You may have done this experiment at school: your science teacher gives you a plastic syringe. With the plunger retracted she tells you to block the outlet with your finger and then attempt to close the plunger. You discover you are able to compress the air in the syringe by a significant amount.

She then tells you to repeat the experiment with the syringe full of water. This time the result is very different. No matter how hard you try, you discover you can’t compress the water in the syringe.

Seeing is believing. And to a 12 year old this experiment demonstrates, quite dramatically, that gases are highly compressible and liquids are apparently incompressible. By the way – if you didn’t do this experiment at school - you can try it at home!

The effectiveness of this simple physics experiment is illustrated by the fact that in my work as a fluid power engineer I regularly meet people who believe liquids, including hydraulic oil, are incompressible. But it’s not their fault. I certainly don’t remember my science teacher qualifying the obvious results of this experiment by explaining, compared to gases; liquids are highly incompressible – but compressible nonetheless!

In my previous column in H&P, I talked about the perfect hydraulic fluid with respect to viscosity.  This ideal fluid would have a constant viscosity of 25 centistokes — regardless of its temperature. Another property of this ideal but non-existent hydraulic fluid would be perfect stiffness — just like the apparent stiffness of the water in the syringe in our school science experiment.

A fluid’s compressibility is defined by its bulk modulus of elasticity — which is the reciprocal of compressibility. The bulk modulus of a fluid is non-linear — meaning when the change in volume with pressure is plotted on a graph, the result is a curve rather than a straight line.

Bulk modulus is further defined as isothermal — where the heat associated with compression is dissipated (constant temperature) or isentropic — where the heat associated with compression is not dissipated and so both pressure and thermal expansion are considered. Isentropic can be thought of as dynamic bulk modulus and isothermal as static bulk modulus. The former is most pertinent to modern, high-response hydraulic systems.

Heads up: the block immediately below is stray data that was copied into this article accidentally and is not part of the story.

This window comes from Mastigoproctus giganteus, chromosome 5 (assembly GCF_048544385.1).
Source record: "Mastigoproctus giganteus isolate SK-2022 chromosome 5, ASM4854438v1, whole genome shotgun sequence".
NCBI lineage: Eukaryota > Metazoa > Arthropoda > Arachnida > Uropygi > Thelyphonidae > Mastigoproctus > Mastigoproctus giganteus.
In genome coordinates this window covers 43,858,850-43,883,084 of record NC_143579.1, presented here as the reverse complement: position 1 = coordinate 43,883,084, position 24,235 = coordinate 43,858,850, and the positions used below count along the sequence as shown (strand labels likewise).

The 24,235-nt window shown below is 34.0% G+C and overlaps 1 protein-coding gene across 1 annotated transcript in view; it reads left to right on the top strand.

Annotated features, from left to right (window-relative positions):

The negatives of compression
Bulk modulus is an inherent property of the oil and therefore an inherent inefficiency of the hydraulic system. The fluid in the pipeline and actuator must be pressurized — and therefore compressed — before it will move a load. Because this compression of the fluid requires work at the input — which cannot be converted to useful work at the output, it is lost work and therefore a contributing factor to the overall inefficiency of the hydraulic system. The larger the actuator and the faster its required response time the higher the inefficiency attributable to bulk modulus.

And in high-performance, closed-loop electro-hydraulic systems, deforming oil volumes affect dynamic response and can cause stability problems such as self-oscillation.

Minimizing the losses
Bulk modulus varies with base stock, for example naphthenic oils have a higher bulk modulus than paraffinics. And unlike viscosity index, bulk modulus cannot be improved with additives. But there are things we can do to minimize the inefficiencies and potential control problems associated with compression of the fluid.

The first is to ensure the hydraulic machine doesn’t run hot. Compressibility of the fluid increases with temperature. Mineral hydraulic oil is around 30 percent more compressible at 100°C than it is at 20°C. Of course, there are many good reasons why you should never allow hydraulic equipment to run hot – many of which I have discussed in previous MRO articles. Reduced bulk modulus is another one.

The second is to prevent conditions that cause aeration. From our school science experiment, we understand that air is 10,000 times more compressible than oil. One percent of entrained air by volume can reduce the isothermal bulk modulus of the oil to as low as 25 percent of its normal value.

It is important at this point to distinguish between entrained air – bubbles typically with a diameter of less than one millimeter dispersed through out the fluid – and dissolved air. Hydraulic oil typically contains between 6 and 12 percent of dissolved air by volume. This dissolved air has no measurable effect on bulk modulus (or viscosity) – provided it stays in solution.

While controlling aeration is in no small part a design issue – for example, the amount of dwell time the fluid has in the tank, proper maintenance also plays an important role. Dissolved air comes out of solution as temperature increases. This is another reason to maintain appropriate and stable operating temperatures. Oxidative degradation and water contamination inhibit the oil’s ability to release air, often resulting in an increase in entrained air volume.

Given the perfect hydraulic fluid – one with infinite stiffness, does not exist, and in view of the current trend towards hydraulic equipment with higher operating pressures, higher power density and faster response, it’s more important than ever to consider the operational effects of fluid compressibility on the hydraulic equipment you design, maintain, repair or operate.

Brendan Casey is the founder of and the author of Insider Secrets to Hydraulics, Preventing Hydraulic Failures, Hydraulics Made Easy, and Advanced Hydraulic Control. A fluid power specialist with an MBA, he has more than 20 years experience in the design, maintenance, and repair of mobile and industrial hydraulic equipment.